The Long Flight Home
Women served--and died--in WWII. Now they are remembered

by Ann Darr

W e were at war. The attack had come from a direction we weren't looking. Of course, old Army Gen. Billy Mitchell had predicted back in the 192Os that someday the Japanese would fly over Pearl Harbor and bomb it to smithereens. But nobody believed him. He was even cashiered out of the Army.

My young husband had already signed up to serve in the Navy when he finished his medical training at New York's Bellevue Hospital Center. His uncle had been an admiral in WWI. I had a job at NBC Radio writing copy for The Woman of Tomorrow, a half-hour daily program on fashion, food, books, and "how to keep your husband happy." More and more, I was using news bulletins about stories of courage and escape in Europe, even movements of the German war machine. We urged women to save sugar, tinfoil, gasoline-anything for the European war effort.

Our show featured a guest interview, often on current events. Once I was filling in on the air and interviewed Clarence Taylor of Taylor-craft Aviation. Growing excited as we talked, I strayed from the written page (all scripts had to be approved by the "continuity department"). I got a throat-cutting gesture from the production booth.

But flying was in my blood.  I was raised in Iowa, a prairie child: All we had was the sky. After my mother was killed in an auto crash when I was 3, I was told I could see her again in heaven. The only way I knew to get there was to fly. The childhood myth followed me and, when the Civilian Pilot Training program course began at the University of Iowa, I applied-one woman in a class of 10. I got my private pilot's license.

It was 1943 before I knew how I could use it to help the war effort. It may surprise some people today, but many of us went into the service for reasons both patriotic and humane. Human beings were being destroyed purposely and methodically. Maybe it was naive to think we could make a difference. But somebody had to stop Hitler's march across Europe. It was up to Americans to try. My college students today have no concept of the uncertainty we lived with in the 1940s. Bulletins from the South Pacific registered loss after loss. We could not take it for granted that we would win World War II.

In 1943, my husband outfitted a destroyer and went to the South Pacific as ship's doc. I was on my way to Sweetwater, Texas, on a train filled with troops, to begin my pilot training with the Women's Air Force Service Pilots, the WASPs.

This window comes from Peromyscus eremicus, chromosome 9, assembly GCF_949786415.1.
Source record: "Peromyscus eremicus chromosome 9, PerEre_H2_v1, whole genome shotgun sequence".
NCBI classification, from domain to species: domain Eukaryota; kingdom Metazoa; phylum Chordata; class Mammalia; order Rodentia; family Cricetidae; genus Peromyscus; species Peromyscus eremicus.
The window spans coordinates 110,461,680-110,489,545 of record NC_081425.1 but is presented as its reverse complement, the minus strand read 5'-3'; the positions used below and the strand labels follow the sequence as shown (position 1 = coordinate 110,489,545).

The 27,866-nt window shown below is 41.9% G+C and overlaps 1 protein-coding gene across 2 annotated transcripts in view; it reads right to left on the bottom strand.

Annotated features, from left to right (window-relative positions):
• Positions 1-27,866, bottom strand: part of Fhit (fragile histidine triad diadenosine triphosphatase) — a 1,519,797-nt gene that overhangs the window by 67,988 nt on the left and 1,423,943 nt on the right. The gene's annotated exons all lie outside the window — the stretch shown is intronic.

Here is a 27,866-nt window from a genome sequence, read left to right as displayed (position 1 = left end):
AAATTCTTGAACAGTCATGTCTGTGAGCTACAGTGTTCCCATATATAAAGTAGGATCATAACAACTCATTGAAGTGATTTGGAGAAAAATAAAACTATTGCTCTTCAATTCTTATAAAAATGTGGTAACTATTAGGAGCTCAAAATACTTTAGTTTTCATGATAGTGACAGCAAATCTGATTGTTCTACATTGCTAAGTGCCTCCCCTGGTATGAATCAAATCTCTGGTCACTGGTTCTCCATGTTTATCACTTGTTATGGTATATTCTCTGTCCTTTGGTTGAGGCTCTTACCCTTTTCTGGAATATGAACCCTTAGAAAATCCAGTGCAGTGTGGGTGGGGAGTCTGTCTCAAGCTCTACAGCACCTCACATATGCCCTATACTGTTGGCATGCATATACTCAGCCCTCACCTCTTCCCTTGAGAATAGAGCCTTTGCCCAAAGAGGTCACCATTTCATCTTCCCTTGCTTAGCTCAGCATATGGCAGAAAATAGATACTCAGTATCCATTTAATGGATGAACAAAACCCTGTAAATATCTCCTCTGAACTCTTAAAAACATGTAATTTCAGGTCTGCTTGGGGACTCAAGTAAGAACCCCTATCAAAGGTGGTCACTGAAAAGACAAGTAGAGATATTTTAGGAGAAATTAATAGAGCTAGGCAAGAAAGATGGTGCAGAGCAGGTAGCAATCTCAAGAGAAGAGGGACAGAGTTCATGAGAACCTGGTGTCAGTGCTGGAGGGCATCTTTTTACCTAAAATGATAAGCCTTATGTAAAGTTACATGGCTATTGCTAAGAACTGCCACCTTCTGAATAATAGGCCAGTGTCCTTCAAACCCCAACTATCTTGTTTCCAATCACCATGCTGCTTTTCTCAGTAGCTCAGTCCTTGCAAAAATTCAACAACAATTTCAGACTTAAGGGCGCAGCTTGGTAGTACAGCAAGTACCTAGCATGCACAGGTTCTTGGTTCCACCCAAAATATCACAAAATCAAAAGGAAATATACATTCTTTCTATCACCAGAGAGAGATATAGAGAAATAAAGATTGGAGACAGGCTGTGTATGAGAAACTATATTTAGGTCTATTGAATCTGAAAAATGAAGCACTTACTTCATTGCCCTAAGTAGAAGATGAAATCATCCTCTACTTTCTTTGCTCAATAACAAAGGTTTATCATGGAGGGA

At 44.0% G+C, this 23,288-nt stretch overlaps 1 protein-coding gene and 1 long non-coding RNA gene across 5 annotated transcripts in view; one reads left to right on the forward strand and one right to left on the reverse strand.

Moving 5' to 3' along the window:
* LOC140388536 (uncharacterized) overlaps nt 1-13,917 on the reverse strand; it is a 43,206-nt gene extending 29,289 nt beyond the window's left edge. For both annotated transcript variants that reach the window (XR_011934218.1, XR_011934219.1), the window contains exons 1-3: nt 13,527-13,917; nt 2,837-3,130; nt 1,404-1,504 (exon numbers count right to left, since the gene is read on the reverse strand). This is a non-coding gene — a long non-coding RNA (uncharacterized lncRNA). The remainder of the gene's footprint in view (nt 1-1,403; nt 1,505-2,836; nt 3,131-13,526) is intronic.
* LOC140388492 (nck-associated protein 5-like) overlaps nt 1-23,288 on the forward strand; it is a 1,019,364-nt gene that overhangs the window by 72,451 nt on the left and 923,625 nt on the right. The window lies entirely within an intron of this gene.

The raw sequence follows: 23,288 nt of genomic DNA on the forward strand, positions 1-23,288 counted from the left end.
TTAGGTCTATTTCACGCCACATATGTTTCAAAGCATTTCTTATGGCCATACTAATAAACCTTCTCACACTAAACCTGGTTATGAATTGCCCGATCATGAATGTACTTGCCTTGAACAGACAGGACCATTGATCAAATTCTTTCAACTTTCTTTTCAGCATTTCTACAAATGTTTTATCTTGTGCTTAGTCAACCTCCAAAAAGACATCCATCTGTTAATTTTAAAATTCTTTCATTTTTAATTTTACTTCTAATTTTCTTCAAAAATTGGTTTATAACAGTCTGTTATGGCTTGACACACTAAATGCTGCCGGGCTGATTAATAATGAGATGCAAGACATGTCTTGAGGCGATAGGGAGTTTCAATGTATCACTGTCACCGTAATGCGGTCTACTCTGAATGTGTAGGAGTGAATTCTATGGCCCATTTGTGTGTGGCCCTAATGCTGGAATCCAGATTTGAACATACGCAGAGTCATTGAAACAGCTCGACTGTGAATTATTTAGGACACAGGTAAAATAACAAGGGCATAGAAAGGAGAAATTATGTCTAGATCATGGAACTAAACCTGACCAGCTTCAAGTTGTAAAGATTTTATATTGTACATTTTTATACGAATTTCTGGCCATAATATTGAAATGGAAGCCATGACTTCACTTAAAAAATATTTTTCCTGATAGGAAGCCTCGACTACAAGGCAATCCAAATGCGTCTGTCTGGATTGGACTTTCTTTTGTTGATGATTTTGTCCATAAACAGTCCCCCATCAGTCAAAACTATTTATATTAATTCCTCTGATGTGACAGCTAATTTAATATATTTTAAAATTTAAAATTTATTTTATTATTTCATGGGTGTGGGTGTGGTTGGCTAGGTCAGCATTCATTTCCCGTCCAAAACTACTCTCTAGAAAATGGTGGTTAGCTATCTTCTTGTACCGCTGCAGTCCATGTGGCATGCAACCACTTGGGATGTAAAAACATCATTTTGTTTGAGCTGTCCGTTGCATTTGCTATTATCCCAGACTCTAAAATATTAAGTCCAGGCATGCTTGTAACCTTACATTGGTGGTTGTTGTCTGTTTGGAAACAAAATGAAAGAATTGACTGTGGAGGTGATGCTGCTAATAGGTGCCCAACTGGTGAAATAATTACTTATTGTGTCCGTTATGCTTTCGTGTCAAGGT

Again and again I have met people who lived through WWlI and didn't know we existed. "Female pilots in WWII? I thought all the women were Riveter Rosies." Or I hear, "So the Army taught you to fly?" No: Ail the women who went into the flying service had to know how to fly. The training was for precision flying in Air Force planes.

Army Air Forces Gen. H. H. "Hap" Arnold encouraged Jaequeline Cochran to go to England to see how the British were using female pilots. Cochran headed the Army Air Forces flying-training program for women pilots with a private license but who had fewer than 500 hours. Sweet-water's Avenger Field was our base. Over the gate was the figure of Fifinella, the flying gremlin, in her red dress, gold helmet, and blue wings, that Walt Disney drew for us-our mascot to ward off gremlins and sabotage. She was the shoulder patch on our flight suits. Avenger, the only all-female base in U.S. history, was fondly called Cochran's Convent.

Twenty-five thousand women applied for the training; 1,830 were accepted after rigorous testing; 1,074 of us won our wings. We flew more than 60 million miles in every type of plane, from P-51 fighters (called pursuits back then) to the B-29 Superfortress. The first women checked out in that huge ship had a specific mission: Male pilots at one base balked at flying because of B-29 "bugs." When a crew of women stepped down from that B-29, the commandant had no more trouble with male pilots. "Even women" could fly it.

"Didn't you hate being used as a guinea pig?" one of the women was asked. "To fly the B-29, I'd be any kind of pig.'

At Avenger we were housed in barracks, rose to reveille, marched to the mess hall and flight line, were required to salute Army officers. We needed permission to leave the base and had a strict return time. Taps at 10. We were treated as Air Forces' trainees, with a packed schedule of ground school, phys ed, flight training with civilian instructors-and were checked out at the end of each phase by Army personnel. These were high-stress times. Coming back to our bay in the evening and finding an empty bed was jolting. Wash-out time-a baymate n her civvies, packing her suitcase for home. Or finding an empty cot and the ambulance crash siren still echoing in our tars. One girl whose plane went into an inverted spin survived her jump to learn of the cut rudder cable, leaving just enough to for a pilot to get off the ground. Sabotage. By whom?